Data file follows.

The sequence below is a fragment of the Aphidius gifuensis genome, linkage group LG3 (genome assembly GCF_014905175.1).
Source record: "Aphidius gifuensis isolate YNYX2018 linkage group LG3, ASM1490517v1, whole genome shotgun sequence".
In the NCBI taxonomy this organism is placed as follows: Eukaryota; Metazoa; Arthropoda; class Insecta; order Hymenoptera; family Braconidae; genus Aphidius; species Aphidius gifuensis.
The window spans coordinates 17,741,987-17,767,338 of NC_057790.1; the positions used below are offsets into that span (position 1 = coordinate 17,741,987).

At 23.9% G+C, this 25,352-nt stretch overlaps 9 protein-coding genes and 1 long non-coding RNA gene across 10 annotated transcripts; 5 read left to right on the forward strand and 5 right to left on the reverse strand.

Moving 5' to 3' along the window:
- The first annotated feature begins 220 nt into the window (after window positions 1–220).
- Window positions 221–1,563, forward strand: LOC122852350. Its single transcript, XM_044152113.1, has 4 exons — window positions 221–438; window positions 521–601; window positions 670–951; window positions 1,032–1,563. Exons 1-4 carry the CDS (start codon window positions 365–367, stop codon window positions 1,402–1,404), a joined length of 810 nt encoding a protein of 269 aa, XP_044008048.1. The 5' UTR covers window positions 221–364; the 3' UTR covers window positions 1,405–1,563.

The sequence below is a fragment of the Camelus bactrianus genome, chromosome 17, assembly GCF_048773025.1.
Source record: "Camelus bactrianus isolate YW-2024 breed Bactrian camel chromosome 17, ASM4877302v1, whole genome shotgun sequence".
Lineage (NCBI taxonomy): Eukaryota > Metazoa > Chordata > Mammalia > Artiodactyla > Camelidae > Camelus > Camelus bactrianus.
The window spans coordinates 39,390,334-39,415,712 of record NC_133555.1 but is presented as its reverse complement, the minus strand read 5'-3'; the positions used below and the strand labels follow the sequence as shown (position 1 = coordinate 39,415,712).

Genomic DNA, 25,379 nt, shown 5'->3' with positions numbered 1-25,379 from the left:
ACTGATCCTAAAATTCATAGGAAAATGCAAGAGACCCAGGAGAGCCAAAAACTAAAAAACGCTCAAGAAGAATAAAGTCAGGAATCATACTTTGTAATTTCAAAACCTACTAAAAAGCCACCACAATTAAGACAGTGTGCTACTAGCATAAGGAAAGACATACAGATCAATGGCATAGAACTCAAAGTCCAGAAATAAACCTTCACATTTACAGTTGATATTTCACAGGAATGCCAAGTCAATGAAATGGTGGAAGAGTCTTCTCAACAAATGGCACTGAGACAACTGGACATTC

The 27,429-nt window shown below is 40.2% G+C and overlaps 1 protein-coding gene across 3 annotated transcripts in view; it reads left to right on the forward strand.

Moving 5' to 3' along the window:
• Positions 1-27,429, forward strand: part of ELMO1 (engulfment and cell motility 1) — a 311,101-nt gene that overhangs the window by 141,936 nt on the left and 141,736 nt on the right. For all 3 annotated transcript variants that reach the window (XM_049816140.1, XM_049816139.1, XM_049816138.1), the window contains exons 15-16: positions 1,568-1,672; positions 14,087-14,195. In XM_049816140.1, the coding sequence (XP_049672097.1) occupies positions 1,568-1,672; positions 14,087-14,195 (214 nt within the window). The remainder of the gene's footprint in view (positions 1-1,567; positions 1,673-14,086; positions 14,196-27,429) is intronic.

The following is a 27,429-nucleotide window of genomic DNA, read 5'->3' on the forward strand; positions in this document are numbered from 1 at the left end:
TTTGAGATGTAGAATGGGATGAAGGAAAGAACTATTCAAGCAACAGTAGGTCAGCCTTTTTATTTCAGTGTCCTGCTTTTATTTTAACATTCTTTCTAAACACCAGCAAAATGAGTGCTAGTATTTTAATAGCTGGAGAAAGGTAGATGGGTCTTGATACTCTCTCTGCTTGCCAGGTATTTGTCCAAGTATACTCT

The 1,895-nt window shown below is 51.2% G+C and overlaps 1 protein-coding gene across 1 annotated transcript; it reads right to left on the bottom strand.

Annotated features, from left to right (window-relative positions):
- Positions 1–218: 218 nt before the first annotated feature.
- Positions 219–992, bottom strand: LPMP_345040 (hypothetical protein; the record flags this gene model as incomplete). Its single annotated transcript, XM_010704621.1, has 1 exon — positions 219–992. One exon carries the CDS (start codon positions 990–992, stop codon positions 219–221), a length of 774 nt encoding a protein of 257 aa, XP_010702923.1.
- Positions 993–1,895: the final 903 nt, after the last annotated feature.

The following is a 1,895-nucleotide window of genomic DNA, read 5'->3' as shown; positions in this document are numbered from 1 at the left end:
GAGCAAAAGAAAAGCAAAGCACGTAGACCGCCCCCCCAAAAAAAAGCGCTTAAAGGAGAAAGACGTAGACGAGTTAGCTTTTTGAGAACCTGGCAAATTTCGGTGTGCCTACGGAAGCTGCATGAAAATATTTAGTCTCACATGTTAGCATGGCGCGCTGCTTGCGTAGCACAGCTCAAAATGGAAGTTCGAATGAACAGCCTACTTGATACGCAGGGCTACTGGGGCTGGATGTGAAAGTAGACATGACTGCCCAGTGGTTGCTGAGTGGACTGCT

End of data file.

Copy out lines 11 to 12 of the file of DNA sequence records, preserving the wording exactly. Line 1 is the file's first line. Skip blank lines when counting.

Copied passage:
Lineage (NCBI taxonomy): Eukaryota > Metazoa > Chordata > Mammalia > Artiodactyla > Camelidae > Camelus > Camelus bactrianus.
The window spans coordinates 39,390,334-39,415,712 of record NC_133555.1 but is presented as its reverse complement, the minus strand read 5'-3'; the positions used below and the strand labels follow the sequence as shown (position 1 = coordinate 39,415,712).